Also, at this point in his career, Kanter is as blind to his teammates as he is to help defenders.  Al Jefferson was often lamented as a black hole with his 25.3 USG% and 12 AST%.  By those standards, Kanter is a supermassive black hole.  Kanter’s marks of 22.4 USG% and 5 AST% make Jefferson look like Karl Malone at his pass-happiest.  Take all those scintillating Big Al passes, cut them in half, and that’s what fans will see nightly with Kanter, at least for a good chunk of the season.

There is no question coaches will demand Kanter earn his increase in minutes with a more aware, complete offensive game that includes less ball stoppage and greater protection of possessions.  His focus on that, combined with facing starting caliber defenders consistently, will make it very unlikely he is as efficient this season as he was last.

***

Finally, Adam wrote: It would have been great if you would have thrown in the 32, 12 and 14 comparisons with your figures.

Good idea.

 

PER

TS%

eFG%

TOV%

USG%

ORtg

OWS

Average 1st Option Last Season

20.1

.543

.493

12.7

27.2

107.7

4.5

Karl Malone, Career

23.9

.577

.518

12.4

29.4

113

7.5

John Stockton, Career

21.8

.608

.546

20.8

18.9

121

7.5

Jeff Hornacek, Career

17.7

.582

.530

12.8

19.7

117

5.5

Deron Williams, Career

19.3

.558

.503

16.3

24.1

113

6.1

Carlos Boozer, Career

20.1

.563

.530

12.8

24.1

110

3.7

Adrian Dantley, Career

21.5

.617

.540

12.5

26.1

119

8.0

Gordon Hayward, Last Season

16.8

.564

.501

11.7

22.1

113.0

4.2

Derrick Favors, Last Season

17.5

.533

.482

15.9

20.6

104.0

1.5

 

Enjoy!

Clint Johnson

Clint Johnson

Clint Johnson is a professional author, writing educator, and editor. In addition to his writing center work at Salt Lake Community College, he designed, coordinates, and teaches in an experimental author residency program for a West Valley City public charter school. A frequent presenter at both writing and educational conferences, he writes about the Jazz as a break from his other writing work.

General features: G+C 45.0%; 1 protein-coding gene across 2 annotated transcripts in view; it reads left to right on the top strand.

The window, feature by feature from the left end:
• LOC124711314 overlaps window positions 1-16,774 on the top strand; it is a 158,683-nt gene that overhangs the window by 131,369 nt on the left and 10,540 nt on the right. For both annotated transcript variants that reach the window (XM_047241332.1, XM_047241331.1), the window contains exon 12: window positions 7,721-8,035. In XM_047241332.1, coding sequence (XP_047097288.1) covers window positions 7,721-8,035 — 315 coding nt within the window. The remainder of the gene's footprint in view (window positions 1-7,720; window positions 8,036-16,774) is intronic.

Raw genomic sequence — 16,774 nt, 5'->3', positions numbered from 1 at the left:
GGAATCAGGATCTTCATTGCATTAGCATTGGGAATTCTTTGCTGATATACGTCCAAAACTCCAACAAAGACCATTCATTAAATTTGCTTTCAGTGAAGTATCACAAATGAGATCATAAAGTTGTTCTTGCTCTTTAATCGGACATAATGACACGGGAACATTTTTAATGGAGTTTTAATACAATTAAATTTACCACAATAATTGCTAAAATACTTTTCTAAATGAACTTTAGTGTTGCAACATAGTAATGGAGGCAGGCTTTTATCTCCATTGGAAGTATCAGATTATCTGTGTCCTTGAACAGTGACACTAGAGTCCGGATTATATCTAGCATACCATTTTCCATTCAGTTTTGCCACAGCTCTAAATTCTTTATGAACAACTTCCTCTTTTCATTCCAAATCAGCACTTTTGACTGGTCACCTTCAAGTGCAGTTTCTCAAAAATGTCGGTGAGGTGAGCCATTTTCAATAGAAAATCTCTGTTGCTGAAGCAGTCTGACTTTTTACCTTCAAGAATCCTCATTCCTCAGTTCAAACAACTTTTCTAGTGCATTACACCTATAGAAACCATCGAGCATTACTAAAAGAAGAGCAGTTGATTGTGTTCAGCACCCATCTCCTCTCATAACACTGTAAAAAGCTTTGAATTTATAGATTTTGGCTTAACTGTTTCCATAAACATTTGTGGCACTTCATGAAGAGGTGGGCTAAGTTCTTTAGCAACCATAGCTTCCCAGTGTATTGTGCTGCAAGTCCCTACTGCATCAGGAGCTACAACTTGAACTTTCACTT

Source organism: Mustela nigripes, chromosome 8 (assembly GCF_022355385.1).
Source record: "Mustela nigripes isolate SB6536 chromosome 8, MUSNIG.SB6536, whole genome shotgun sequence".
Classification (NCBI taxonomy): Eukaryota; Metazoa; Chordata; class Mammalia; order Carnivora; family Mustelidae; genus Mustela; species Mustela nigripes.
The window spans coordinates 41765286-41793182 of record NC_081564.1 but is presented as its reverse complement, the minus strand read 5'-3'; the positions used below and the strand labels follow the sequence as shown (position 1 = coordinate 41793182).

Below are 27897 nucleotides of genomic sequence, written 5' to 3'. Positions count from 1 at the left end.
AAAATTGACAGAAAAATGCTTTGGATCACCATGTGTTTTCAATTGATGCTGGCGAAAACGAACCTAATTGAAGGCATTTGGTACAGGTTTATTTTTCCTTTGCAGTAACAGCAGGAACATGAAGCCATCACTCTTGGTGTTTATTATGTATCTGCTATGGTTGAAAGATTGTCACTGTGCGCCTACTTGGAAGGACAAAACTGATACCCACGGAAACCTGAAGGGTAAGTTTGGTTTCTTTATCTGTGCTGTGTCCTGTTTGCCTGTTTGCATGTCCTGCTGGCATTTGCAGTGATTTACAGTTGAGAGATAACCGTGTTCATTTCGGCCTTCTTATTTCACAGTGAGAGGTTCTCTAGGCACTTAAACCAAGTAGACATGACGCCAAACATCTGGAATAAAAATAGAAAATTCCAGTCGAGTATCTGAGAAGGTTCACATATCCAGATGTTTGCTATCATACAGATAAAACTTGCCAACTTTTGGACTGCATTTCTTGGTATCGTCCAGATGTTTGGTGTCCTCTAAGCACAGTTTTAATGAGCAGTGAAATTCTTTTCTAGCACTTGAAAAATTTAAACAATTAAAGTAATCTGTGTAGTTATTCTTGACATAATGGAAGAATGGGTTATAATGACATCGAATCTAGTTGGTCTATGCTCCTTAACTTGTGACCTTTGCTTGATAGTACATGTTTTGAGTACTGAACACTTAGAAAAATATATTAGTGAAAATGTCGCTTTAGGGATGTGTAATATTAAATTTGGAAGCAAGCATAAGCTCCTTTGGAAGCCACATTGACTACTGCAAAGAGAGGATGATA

Clint Johnson

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8 Comments

  1. Brock says:

    Thanks for updating! Awesome information!

    • Clint Johnson says:

      You’re very welcome. If you ever want more information about something, just let us know and we’ll see what we can do.

      • Brock says:

        There is more actually….lol
        I think we will see more pick and roll from Trey Burke, Hayward & Burks this year especially after Stockton has been working with Burke and Burks.
        Do we have statistics on how Kanter and Favors ran the pick and roll last year? In the minimal times it was ran with Mo………

  2. Laura says:

    Clint, you’re a total rock star. Good stuff!

  3. Casey says:

    Thanks for the work you put in Clint! That’s a lot of great information. The information about Hayward is especially exciting. Do you think he is top 10 in FTA next year? That would seriously be awesome :)

    • Clint Johnson says:

      I don’t know if he’ll make the top ten, largely because of the context of the team. I expect Hayward, Favors, and Kanter to all take a lot of free throws. It wouldn’t surprise me if all of them were in the top 40 next season. But given better defenders and the top slot in opponents’ scouting reports, top twenty is very realistic for Hayward, but I’m just not certain about top ten.

      If he can improve running the pick and roll, and he has a dynamic finisher to work with (Favors ahem!), then he might be top ten.

  4. Zach says:

    Only ten players in the league last year averaged six or more [three] (you mean free) throw attempts a game;